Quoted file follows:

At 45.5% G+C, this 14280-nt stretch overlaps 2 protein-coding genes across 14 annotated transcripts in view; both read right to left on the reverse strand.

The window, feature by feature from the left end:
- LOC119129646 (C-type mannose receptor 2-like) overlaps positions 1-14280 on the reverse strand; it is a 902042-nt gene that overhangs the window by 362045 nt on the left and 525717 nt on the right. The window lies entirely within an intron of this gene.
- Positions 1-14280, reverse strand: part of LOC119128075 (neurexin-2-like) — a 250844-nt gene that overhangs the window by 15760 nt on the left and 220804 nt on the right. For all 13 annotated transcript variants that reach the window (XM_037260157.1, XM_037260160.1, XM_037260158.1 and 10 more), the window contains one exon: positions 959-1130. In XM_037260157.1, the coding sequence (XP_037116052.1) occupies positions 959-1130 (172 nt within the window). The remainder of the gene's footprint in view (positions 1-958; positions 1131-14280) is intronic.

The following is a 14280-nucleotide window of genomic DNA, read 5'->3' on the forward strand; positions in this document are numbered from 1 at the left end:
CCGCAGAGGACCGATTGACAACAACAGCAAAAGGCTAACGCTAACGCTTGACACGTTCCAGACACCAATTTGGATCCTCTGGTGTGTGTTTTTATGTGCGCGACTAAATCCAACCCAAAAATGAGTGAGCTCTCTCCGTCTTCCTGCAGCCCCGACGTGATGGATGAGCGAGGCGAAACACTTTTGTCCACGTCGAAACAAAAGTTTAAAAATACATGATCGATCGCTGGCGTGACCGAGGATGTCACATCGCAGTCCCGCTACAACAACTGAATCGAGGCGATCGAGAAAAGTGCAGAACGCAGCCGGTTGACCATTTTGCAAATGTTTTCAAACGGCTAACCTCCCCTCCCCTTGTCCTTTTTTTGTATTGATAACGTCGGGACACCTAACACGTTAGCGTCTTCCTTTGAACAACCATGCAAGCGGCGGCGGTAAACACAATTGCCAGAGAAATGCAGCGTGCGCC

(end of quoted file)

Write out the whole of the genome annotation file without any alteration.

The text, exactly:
At 45.5% G+C, this 14280-nt stretch overlaps 2 protein-coding genes across 14 annotated transcripts in view; both read right to left on the reverse strand.

The window, feature by feature from the left end:
- LOC119129646 (C-type mannose receptor 2-like) overlaps positions 1-14280 on the reverse strand; it is a 902042-nt gene that overhangs the window by 362045 nt on the left and 525717 nt on the right. The window lies entirely within an intron of this gene.
- Positions 1-14280, reverse strand: part of LOC119128075 (neurexin-2-like) — a 250844-nt gene that overhangs the window by 15760 nt on the left and 220804 nt on the right. For all 13 annotated transcript variants that reach the window (XM_037260157.1, XM_037260160.1, XM_037260158.1 and 10 more), the window contains one exon: positions 959-1130. In XM_037260157.1, the coding sequence (XP_037116052.1) occupies positions 959-1130 (172 nt within the window). The remainder of the gene's footprint in view (positions 1-958; positions 1131-14280) is intronic.

The following is a 14280-nucleotide window of genomic DNA, read 5'->3' on the forward strand; positions in this document are numbered from 1 at the left end:
CCGCAGAGGACCGATTGACAACAACAGCAAAAGGCTAACGCTAACGCTTGACACGTTCCAGACACCAATTTGGATCCTCTGGTGTGTGTTTTTATGTGCGCGACTAAATCCAACCCAAAAATGAGTGAGCTCTCTCCGTCTTCCTGCAGCCCCGACGTGATGGATGAGCGAGGCGAAACACTTTTGTCCACGTCGAAACAAAAGTTTAAAAATACATGATCGATCGCTGGCGTGACCGAGGATGTCACATCGCAGTCCCGCTACAACAACTGAATCGAGGCGATCGAGAAAAGTGCAGAACGCAGCCGGTTGACCATTTTGCAAATGTTTTCAAACGGCTAACCTCCCCTCCCCTTGTCCTTTTTTTGTATTGATAACGTCGGGACACCTAACACGTTAGCGTCTTCCTTTGAACAACCATGCAAGCGGCGGCGGTAAACACAATTGCCAGAGAAATGCAGCGTGCGCC